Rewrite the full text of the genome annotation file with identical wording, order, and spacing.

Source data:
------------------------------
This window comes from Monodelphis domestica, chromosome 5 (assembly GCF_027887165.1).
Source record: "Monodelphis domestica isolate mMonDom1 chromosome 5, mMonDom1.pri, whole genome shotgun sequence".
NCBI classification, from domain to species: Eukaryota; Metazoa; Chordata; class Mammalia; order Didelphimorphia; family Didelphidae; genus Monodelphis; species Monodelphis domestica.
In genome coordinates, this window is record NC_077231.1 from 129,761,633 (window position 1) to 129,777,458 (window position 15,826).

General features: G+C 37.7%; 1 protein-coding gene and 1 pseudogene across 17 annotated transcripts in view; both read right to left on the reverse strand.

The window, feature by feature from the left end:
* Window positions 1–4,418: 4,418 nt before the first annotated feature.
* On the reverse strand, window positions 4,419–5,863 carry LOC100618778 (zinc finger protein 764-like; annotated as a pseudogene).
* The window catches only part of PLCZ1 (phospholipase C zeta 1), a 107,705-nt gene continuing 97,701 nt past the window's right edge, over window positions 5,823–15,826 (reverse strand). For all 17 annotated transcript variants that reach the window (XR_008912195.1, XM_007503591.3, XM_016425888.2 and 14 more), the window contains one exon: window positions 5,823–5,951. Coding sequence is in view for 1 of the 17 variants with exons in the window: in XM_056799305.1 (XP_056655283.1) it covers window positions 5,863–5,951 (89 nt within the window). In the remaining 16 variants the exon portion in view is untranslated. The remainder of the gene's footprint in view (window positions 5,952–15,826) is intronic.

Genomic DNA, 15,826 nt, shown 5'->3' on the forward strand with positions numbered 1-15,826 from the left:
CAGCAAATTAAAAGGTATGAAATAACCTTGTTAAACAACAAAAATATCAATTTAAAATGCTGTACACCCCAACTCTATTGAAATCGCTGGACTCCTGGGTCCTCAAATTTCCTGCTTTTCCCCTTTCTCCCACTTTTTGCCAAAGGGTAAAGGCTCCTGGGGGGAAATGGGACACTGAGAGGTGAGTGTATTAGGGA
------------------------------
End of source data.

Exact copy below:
This window comes from Monodelphis domestica, chromosome 5 (assembly GCF_027887165.1).
Source record: "Monodelphis domestica isolate mMonDom1 chromosome 5, mMonDom1.pri, whole genome shotgun sequence".
NCBI classification, from domain to species: Eukaryota; Metazoa; Chordata; class Mammalia; order Didelphimorphia; family Didelphidae; genus Monodelphis; species Monodelphis domestica.
In genome coordinates, this window is record NC_077231.1 from 129,761,633 (window position 1) to 129,777,458 (window position 15,826).

General features: G+C 37.7%; 1 protein-coding gene and 1 pseudogene across 17 annotated transcripts in view; both read right to left on the reverse strand.

The window, feature by feature from the left end:
* Window positions 1–4,418: 4,418 nt before the first annotated feature.
* On the reverse strand, window positions 4,419–5,863 carry LOC100618778 (zinc finger protein 764-like; annotated as a pseudogene).
* The window catches only part of PLCZ1 (phospholipase C zeta 1), a 107,705-nt gene continuing 97,701 nt past the window's right edge, over window positions 5,823–15,826 (reverse strand). For all 17 annotated transcript variants that reach the window (XR_008912195.1, XM_007503591.3, XM_016425888.2 and 14 more), the window contains one exon: window positions 5,823–5,951. Coding sequence is in view for 1 of the 17 variants with exons in the window: in XM_056799305.1 (XP_056655283.1) it covers window positions 5,863–5,951 (89 nt within the window). In the remaining 16 variants the exon portion in view is untranslated. The remainder of the gene's footprint in view (window positions 5,952–15,826) is intronic.

Genomic DNA, 15,826 nt, shown 5'->3' on the forward strand with positions numbered 1-15,826 from the left:
CAGCAAATTAAAAGGTATGAAATAACCTTGTTAAACAACAAAAATATCAATTTAAAATGCTGTACACCCCAACTCTATTGAAATCGCTGGACTCCTGGGTCCTCAAATTTCCTGCTTTTCCCCTTTCTCCCACTTTTTGCCAAAGGGTAAAGGCTCCTGGGGGGAAATGGGACACTGAGAGGTGAGTGTATTAGGGA